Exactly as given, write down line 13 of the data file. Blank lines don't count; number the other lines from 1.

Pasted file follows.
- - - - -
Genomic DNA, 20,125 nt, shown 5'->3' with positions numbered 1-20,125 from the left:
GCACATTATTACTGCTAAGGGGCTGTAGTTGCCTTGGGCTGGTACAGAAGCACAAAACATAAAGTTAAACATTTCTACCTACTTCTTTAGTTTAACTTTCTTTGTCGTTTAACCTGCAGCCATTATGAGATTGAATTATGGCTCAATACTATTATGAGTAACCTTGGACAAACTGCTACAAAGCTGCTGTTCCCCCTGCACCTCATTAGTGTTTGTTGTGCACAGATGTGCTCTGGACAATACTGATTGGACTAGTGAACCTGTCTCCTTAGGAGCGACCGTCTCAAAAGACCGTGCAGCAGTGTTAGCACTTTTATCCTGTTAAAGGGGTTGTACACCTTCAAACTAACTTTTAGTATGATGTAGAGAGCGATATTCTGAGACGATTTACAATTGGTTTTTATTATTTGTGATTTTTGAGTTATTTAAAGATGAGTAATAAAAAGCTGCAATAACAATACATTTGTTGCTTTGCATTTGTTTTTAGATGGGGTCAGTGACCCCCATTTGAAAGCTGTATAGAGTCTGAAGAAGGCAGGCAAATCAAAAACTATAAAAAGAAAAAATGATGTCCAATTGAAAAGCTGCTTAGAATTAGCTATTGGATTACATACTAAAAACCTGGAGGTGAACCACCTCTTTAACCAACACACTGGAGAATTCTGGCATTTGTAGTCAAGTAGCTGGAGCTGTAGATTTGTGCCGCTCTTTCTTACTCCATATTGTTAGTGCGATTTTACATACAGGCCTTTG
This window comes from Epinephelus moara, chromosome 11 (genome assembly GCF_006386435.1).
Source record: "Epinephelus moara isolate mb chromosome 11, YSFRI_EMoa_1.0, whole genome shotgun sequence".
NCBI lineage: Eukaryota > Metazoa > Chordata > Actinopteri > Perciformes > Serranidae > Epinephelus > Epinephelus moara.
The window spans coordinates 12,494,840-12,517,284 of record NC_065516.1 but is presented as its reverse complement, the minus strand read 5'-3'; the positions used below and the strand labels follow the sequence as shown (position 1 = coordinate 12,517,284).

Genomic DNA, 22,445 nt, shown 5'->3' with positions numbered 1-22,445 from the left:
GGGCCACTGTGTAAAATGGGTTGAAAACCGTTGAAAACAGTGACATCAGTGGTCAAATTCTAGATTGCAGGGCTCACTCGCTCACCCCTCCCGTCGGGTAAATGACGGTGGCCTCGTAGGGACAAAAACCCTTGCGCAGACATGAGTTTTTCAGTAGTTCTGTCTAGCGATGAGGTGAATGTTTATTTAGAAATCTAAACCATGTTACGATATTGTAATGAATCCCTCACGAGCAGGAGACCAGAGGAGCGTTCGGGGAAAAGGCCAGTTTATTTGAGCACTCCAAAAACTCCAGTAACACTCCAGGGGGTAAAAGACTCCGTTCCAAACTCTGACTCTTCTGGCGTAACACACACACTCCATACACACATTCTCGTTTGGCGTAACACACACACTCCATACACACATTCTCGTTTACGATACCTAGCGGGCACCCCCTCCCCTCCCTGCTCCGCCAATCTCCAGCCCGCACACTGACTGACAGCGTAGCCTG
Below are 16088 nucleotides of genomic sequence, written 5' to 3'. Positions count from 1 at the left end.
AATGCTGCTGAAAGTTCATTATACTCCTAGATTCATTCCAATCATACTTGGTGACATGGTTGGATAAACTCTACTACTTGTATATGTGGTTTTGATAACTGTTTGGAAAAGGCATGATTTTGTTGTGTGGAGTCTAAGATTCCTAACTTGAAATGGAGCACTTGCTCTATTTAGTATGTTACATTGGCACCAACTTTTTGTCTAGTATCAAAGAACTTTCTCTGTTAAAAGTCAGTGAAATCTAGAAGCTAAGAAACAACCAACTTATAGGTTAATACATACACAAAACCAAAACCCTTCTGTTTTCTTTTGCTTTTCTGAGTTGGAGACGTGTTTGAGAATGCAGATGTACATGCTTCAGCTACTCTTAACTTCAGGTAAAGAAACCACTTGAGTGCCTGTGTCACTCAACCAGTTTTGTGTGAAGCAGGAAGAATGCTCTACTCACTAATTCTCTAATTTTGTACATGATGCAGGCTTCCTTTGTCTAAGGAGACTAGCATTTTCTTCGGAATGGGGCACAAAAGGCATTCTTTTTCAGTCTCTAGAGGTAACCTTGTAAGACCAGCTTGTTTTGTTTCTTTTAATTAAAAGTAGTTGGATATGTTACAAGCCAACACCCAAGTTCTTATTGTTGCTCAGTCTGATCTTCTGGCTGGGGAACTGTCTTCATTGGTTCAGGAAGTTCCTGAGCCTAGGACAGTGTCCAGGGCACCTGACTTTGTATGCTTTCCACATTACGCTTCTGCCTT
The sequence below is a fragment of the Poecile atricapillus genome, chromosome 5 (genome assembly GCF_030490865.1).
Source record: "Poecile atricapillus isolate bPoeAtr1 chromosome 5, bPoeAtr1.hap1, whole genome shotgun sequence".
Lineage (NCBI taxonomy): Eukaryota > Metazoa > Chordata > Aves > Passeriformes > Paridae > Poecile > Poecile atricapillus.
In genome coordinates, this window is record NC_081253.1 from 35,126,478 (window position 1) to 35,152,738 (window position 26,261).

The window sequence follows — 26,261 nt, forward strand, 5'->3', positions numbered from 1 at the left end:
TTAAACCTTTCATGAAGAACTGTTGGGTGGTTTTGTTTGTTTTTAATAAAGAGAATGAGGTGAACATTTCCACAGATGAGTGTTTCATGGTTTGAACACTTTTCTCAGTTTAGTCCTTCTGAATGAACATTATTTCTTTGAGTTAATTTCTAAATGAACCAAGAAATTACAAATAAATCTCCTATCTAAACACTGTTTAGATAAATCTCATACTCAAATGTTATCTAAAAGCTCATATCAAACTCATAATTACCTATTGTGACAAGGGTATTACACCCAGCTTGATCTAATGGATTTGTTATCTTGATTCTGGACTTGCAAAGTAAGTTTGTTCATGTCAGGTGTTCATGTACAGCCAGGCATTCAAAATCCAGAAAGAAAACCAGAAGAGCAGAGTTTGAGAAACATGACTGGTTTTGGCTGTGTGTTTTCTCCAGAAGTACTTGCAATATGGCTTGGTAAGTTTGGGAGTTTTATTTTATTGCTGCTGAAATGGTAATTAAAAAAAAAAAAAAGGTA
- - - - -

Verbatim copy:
Lineage (NCBI taxonomy): Eukaryota > Metazoa > Chordata > Aves > Passeriformes > Paridae > Poecile > Poecile atricapillus.